The fans voted 5,343 to 5,271 to put the Boy Wonder down, and so he died in the next issue. However, Todd returned in 2005′s ‘Under the Hood’ story arc as the Red Hood in order to seek bloody revenge against The Joker.
3. Frank Sinatra wanted to play The Joker on the TV show
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The world of Batman officially became a cultural touchstone when it leapt off the page and became a massive television hit in the 1960s. Not only did Batman (Adam West) and Robin (Burt Ward) become overnight celebrities, but the villains who got in on the act are probably more remembered and revered for their work on the campy superhero show. Singer Frank Sinatra reportedly wanted to be Batman’s main foe but the role had already gone to Cesar Romero, a rumor that was confirmed by Ward years later in an interview. “From what I understand,” Ward said, “Frank Sinatra was very upset because he couldn’t play The Joker.”
4. Conan O’Brien once tried to steal Robin’s costume in college
The Harvard Lampoon is well known for their on-campus pranks and one of their most famous capers involved Burt Ward’s infamous tights. Ward was invited to speak at Harvard in the 1980s, mostly as a prank by some students to see if the staff would go for it. Ward accepted and spoke before a student body of 250 students and as a special surprise, he also brought the costume he wore on the TV show on a mannequin.
O’Brien, then a student at Harvard and a staff member on the Lampoon, masterminded a plan to steal the costume during the speech by dressing up as security guards pretending to guard the outfit. The Lampoon crew turned off the lights in the middle of Ward’s speech and sent in a large man dressed as the Penguin to pose this riddle to Ward: “When is a security guard not a security guard?” At that point, the fake security guards grabbed the costume and ran for the exit.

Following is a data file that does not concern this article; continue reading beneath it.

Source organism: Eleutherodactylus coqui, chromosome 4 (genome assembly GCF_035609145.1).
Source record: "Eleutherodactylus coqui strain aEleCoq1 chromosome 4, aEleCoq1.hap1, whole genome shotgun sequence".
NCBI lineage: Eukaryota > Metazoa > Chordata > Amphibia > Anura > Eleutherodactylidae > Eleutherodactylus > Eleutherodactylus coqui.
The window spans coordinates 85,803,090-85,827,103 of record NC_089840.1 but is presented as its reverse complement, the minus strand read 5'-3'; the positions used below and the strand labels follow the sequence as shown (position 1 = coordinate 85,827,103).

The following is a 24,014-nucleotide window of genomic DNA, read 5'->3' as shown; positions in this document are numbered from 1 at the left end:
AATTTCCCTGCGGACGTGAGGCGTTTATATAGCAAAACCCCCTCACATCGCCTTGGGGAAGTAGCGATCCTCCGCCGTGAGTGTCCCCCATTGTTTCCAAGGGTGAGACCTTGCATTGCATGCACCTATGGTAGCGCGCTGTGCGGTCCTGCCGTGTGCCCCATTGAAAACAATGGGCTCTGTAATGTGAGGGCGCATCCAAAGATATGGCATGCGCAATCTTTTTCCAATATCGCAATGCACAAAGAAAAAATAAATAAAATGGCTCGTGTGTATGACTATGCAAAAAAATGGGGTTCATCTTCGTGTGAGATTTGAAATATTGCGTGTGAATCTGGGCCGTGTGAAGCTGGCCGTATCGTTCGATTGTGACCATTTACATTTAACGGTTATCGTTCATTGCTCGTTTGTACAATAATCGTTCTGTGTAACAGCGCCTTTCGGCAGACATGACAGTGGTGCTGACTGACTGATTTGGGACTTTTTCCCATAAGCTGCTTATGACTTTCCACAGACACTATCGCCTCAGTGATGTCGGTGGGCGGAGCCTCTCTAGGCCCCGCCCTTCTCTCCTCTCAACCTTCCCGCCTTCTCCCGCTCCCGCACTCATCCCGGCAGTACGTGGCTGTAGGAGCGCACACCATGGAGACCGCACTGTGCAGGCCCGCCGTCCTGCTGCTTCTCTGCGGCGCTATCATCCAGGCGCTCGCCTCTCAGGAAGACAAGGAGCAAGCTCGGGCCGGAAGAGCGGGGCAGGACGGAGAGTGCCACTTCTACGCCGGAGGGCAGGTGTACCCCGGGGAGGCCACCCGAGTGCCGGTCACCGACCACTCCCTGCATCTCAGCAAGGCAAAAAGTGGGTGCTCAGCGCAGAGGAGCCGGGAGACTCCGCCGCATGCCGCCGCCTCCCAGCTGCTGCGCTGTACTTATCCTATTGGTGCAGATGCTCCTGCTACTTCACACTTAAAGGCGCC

Peter Sagal, one of the freshmen who helped organize Ward’s visit and now the host of the NPR quiz show ‘Wait, Wait…Don’t Tell Me,’ tried to stop them from leaving with the suit but the Lampoon crew made off with the Robin costume. The students prank-called Ward for hours afterwards pretending to be Batman villains, but Ward was a good sport and would answer in Robin-speak, saying, “return it or you will feel my wrath!” Eventually, the costume was returned to him safe and sound.
5. NBC wanted to take over the ‘Batman’ TV series but ABC dismantled the Bat Cave
‘Batman’ only lasted three seasons after the novelty wore off and ABC decided to cancel the campy series. However, there was a chance that another network might be interested in picking up the show, so ABC kept the iconic set in place as they waited for offers. A couple of weeks passed and no offers materialized, so the network ordered that Batman’s “Bat Cave” and other sets be demolished to make way for another show.